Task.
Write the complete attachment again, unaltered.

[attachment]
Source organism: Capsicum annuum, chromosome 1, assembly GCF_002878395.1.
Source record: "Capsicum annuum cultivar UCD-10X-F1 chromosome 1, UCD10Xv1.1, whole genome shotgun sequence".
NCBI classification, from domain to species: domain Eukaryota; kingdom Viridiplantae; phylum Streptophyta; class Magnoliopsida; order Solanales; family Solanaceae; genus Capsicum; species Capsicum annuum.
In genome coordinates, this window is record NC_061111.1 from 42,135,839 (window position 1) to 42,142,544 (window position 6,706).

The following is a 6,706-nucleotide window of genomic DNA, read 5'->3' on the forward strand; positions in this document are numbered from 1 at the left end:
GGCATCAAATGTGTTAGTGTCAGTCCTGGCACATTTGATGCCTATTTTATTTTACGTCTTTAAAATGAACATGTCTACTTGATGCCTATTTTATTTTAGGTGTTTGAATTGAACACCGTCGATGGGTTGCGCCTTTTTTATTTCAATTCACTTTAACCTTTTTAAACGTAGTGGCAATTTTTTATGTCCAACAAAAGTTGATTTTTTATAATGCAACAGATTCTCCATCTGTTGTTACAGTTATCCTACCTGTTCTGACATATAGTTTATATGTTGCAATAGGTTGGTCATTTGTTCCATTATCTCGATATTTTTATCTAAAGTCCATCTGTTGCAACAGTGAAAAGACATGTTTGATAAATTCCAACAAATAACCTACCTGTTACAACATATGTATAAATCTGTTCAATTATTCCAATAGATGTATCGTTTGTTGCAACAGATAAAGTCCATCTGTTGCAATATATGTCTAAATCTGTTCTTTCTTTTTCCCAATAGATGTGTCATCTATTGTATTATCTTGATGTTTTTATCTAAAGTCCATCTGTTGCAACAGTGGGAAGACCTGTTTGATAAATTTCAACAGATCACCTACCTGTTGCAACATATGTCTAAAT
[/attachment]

Source organism: Capsicum annuum, chromosome 1, assembly GCF_002878395.1.
Source record: "Capsicum annuum cultivar UCD-10X-F1 chromosome 1, UCD10Xv1.1, whole genome shotgun sequence".
NCBI classification, from domain to species: domain Eukaryota; kingdom Viridiplantae; phylum Streptophyta; class Magnoliopsida; order Solanales; family Solanaceae; genus Capsicum; species Capsicum annuum.
In genome coordinates, this window is record NC_061111.1 from 42,135,839 (window position 1) to 42,142,544 (window position 6,706).

The following is a 6,706-nucleotide window of genomic DNA, read 5'->3' on the forward strand; positions in this document are numbered from 1 at the left end:
GGCATCAAATGTGTTAGTGTCAGTCCTGGCACATTTGATGCCTATTTTATTTTACGTCTTTAAAATGAACATGTCTACTTGATGCCTATTTTATTTTAGGTGTTTGAATTGAACACCGTCGATGGGTTGCGCCTTTTTTATTTCAATTCACTTTAACCTTTTTAAACGTAGTGGCAATTTTTTATGTCCAACAAAAGTTGATTTTTTATAATGCAACAGATTCTCCATCTGTTGTTACAGTTATCCTACCTGTTCTGACATATAGTTTATATGTTGCAATAGGTTGGTCATTTGTTCCATTATCTCGATATTTTTATCTAAAGTCCATCTGTTGCAACAGTGAAAAGACATGTTTGATAAATTCCAACAAATAACCTACCTGTTACAACATATGTATAAATCTGTTCAATTATTCCAATAGATGTATCGTTTGTTGCAACAGATAAAGTCCATCTGTTGCAATATATGTCTAAATCTGTTCTTTCTTTTTCCCAATAGATGTGTCATCTATTGTATTATCTTGATGTTTTTATCTAAAGTCCATCTGTTGCAACAGTGGGAAGACCTGTTTGATAAATTTCAACAGATCACCTACCTGTTGCAACATATGTCTAAAT